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> Is the cognitive therapy idea of thoughts leading to emotions accurate?
lgarvey
post Jun 12, 2010, 07:51 AM
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Hi,

This is my first post to the forum.

I am looking to research the neuroscience behind emotions and negative thinking.

I have studied cognitive therapy which emphasises the role of negative thoughts (ANTs) in creating negative emotions. So the thought of "I'm going to screw up this presentation and people will think I am an idiot" would lead to anxiety, for instance.

However I have also trained in hypnotherapy and had some exposure to therapies that are sometimes utilised in a hypnotherapeutic approach, including Gestalt therapy. In this approach the emphasis is on subconscious "fixed ideas" which a person learns at an early age as a result of the meaning they make out of negative experiences usually with significant influences (parents, sibilngs, etc.) in their lives. But the emphasis here is on the emotion + subconscious fixed idea being primary and flowing from that negative thoughts and limiting behaviours.

The theories seem to be in conflict with each other, so I want to know if one or other theory is a more accurate representation of our understanding of the way the emotional centres and thinking centres of the brain work.

Is cognitive therapies understanding of ANTs being primary in emotional disturbance accurate?

Can anyone point me in the direction of books or material that explain how the brain and emotions work perhaps in relation to some psychological and psychotherapeutic theories?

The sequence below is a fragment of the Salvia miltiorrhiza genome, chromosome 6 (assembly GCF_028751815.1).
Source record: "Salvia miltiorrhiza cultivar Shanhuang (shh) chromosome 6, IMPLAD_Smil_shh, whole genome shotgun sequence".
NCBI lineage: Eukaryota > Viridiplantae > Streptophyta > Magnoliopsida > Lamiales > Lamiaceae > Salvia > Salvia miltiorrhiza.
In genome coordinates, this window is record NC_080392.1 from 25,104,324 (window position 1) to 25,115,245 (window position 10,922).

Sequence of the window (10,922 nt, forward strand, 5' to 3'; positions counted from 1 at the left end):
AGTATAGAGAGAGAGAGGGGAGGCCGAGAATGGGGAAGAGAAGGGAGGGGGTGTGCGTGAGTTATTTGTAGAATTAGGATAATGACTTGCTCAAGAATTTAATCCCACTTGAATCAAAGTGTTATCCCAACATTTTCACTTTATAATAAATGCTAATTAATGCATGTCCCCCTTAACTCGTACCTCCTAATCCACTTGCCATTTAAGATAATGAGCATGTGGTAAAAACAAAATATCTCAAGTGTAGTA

It's probably a vague and not particularly well thought out question, but I'd be interested to see if anyone can at least point me in the right direction so I can delve further!

Regards,
lg
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Cale-Construct33
post Jun 12, 2010, 08:21 AM
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Well that is a good question and one that i have been having a lot of conversations about lately. Both theories are right, and their is even more to it than that. Current research is beginning to show that their really isn't a whole lot of difference between the processes that govern emotion and those of cognition. The fact is that they are so interlinked with each other that its become difficult to tell where one begins and the other one ends.

The two views you speak of refer to a top-down and a bottom-up approach. The important thing to recognize is the reciprocal nature of emotion and cognition on each other. I came across an interesting article the other day that focused on this issue by Douglas Watt... http://www.imprint.co.uk/pdf/Beauregard_Watt.pdf

A great book to read regarding "fixed ideas" would be 'The Developing Mind' by Daniel Siegel. He dicusses how our experiences are imprinted into our brains and how we develop attachments and our own personal life narratives as children, as it is all rooted in neuroscience. And also various books by Antonio Damasio will shed light onto the fundamental nature of emotion within the brain and mind.

I hope these things might help you out! Let me know if you're looking for an further elucidation kinda in a hurry. Happy hunting!
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paperdragons
post Aug 14, 2010, 08:34 PM
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I won't be able to give quite as reasoned and, essentially, useful reply as the user above me, but I felt an urge to contribute the perspective I've developed.

From my experiences, negative emotions result from thoughts of the self and its actions being contradictory to other thoughts regarding morality, personal identity, values, etc. People strive for a cohesive sense of self, and negative emotions arise from thoughts that conflict with this cohesion.
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